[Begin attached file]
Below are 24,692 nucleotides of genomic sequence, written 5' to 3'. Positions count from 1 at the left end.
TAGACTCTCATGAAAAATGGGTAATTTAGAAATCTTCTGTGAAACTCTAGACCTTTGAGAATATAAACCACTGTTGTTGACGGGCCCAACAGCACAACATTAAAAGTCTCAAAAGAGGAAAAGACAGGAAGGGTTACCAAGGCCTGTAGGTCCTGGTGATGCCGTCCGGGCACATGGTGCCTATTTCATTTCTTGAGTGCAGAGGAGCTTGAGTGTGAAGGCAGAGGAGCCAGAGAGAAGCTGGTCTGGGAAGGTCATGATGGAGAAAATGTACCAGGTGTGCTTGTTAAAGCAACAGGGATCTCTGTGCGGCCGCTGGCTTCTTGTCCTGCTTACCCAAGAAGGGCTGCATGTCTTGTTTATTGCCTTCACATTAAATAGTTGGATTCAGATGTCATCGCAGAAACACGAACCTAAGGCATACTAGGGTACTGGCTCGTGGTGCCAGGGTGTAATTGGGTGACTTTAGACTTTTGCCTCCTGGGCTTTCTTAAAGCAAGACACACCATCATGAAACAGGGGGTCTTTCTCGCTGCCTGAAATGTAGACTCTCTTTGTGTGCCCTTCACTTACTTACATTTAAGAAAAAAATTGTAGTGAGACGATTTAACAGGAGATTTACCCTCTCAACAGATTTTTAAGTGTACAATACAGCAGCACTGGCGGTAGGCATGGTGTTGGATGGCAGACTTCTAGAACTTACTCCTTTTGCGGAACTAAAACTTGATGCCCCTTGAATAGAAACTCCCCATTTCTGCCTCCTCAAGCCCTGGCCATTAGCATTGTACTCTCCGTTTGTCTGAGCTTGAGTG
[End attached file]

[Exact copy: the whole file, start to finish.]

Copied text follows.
Below are 24,692 nucleotides of genomic sequence, written 5' to 3'. Positions count from 1 at the left end.
TAGACTCTCATGAAAAATGGGTAATTTAGAAATCTTCTGTGAAACTCTAGACCTTTGAGAATATAAACCACTGTTGTTGACGGGCCCAACAGCACAACATTAAAAGTCTCAAAAGAGGAAAAGACAGGAAGGGTTACCAAGGCCTGTAGGTCCTGGTGATGCCGTCCGGGCACATGGTGCCTATTTCATTTCTTGAGTGCAGAGGAGCTTGAGTGTGAAGGCAGAGGAGCCAGAGAGAAGCTGGTCTGGGAAGGTCATGATGGAGAAAATGTACCAGGTGTGCTTGTTAAAGCAACAGGGATCTCTGTGCGGCCGCTGGCTTCTTGTCCTGCTTACCCAAGAAGGGCTGCATGTCTTGTTTATTGCCTTCACATTAAATAGTTGGATTCAGATGTCATCGCAGAAACACGAACCTAAGGCATACTAGGGTACTGGCTCGTGGTGCCAGGGTGTAATTGGGTGACTTTAGACTTTTGCCTCCTGGGCTTTCTTAAAGCAAGACACACCATCATGAAACAGGGGGTCTTTCTCGCTGCCTGAAATGTAGACTCTCTTTGTGTGCCCTTCACTTACTTACATTTAAGAAAAAAATTGTAGTGAGACGATTTAACAGGAGATTTACCCTCTCAACAGATTTTTAAGTGTACAATACAGCAGCACTGGCGGTAGGCATGGTGTTGGATGGCAGACTTCTAGAACTTACTCCTTTTGCGGAACTAAAACTTGATGCCCCTTGAATAGAAACTCCCCATTTCTGCCTCCTCAAGCCCTGGCCATTAGCATTGTACTCTCCGTTTGTCTGAGCTTGAGTG